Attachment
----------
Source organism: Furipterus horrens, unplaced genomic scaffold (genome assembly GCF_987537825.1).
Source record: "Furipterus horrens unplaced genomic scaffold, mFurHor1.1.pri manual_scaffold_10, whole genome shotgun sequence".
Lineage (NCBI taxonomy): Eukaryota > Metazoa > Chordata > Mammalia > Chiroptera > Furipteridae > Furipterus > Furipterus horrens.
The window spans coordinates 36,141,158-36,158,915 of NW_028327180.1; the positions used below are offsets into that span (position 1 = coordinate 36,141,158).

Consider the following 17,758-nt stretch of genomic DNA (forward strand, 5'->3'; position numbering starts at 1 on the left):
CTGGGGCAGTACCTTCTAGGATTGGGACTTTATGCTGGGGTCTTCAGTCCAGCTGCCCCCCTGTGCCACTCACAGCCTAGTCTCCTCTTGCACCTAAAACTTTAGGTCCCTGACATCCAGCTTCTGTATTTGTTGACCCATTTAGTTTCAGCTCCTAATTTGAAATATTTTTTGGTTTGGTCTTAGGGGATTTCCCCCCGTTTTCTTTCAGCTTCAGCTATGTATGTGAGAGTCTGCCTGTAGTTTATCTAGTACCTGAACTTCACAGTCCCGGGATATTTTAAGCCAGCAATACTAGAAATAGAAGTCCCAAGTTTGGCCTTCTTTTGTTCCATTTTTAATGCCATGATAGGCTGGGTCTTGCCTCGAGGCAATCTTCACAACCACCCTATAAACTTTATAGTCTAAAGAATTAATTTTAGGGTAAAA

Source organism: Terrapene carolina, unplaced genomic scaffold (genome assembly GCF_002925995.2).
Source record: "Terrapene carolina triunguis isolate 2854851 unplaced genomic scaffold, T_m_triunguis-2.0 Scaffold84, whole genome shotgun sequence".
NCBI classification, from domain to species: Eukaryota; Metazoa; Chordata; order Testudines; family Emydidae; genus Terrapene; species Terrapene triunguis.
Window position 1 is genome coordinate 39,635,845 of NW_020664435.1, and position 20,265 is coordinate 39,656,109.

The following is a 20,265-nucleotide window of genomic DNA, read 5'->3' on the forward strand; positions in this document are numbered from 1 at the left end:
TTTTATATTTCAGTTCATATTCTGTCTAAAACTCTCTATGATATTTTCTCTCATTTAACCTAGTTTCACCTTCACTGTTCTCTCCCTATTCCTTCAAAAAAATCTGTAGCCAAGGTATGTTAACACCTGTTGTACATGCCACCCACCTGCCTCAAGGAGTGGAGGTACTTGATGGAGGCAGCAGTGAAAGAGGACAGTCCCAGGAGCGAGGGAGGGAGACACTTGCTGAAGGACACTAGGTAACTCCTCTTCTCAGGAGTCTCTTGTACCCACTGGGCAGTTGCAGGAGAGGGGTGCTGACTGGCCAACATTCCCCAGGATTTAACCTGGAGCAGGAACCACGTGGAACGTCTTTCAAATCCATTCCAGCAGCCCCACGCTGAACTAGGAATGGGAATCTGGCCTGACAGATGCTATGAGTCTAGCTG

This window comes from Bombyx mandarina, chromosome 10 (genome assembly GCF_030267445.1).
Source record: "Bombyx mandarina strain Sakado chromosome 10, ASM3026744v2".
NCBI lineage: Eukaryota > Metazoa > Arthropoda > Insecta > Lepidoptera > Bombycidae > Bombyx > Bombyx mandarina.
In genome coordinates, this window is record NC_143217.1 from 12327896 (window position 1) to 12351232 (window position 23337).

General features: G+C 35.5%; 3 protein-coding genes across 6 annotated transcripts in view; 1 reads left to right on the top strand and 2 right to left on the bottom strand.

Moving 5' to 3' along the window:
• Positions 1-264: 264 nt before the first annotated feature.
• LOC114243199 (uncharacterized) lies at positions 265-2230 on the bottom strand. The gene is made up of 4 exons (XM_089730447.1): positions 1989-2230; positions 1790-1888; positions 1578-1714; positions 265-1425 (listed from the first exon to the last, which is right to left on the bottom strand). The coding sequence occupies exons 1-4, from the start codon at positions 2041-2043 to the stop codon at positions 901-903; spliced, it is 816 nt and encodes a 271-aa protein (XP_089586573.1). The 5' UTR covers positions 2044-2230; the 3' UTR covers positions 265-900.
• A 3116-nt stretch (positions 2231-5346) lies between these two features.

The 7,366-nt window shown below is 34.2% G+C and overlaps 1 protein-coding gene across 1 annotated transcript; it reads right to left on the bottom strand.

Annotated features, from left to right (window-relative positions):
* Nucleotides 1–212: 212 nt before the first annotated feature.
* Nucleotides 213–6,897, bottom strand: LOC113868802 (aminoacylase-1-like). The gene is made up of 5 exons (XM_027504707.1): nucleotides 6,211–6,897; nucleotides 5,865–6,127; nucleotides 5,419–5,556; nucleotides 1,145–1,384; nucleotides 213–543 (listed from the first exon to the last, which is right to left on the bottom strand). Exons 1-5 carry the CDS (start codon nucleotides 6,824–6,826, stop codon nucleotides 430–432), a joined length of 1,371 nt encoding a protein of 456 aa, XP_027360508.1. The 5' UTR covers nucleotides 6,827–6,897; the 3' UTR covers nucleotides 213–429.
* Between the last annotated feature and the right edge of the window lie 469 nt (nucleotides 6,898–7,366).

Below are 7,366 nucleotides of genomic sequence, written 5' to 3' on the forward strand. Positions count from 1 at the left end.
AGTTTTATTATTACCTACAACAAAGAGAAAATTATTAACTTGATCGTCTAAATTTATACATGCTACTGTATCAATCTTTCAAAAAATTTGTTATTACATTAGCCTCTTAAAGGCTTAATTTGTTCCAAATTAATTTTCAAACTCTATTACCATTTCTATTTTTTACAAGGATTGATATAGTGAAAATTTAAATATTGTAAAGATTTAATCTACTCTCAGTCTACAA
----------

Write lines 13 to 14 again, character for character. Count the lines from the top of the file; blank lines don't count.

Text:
This window comes from Bombyx mandarina, chromosome 10 (genome assembly GCF_030267445.1).
Source record: "Bombyx mandarina strain Sakado chromosome 10, ASM3026744v2".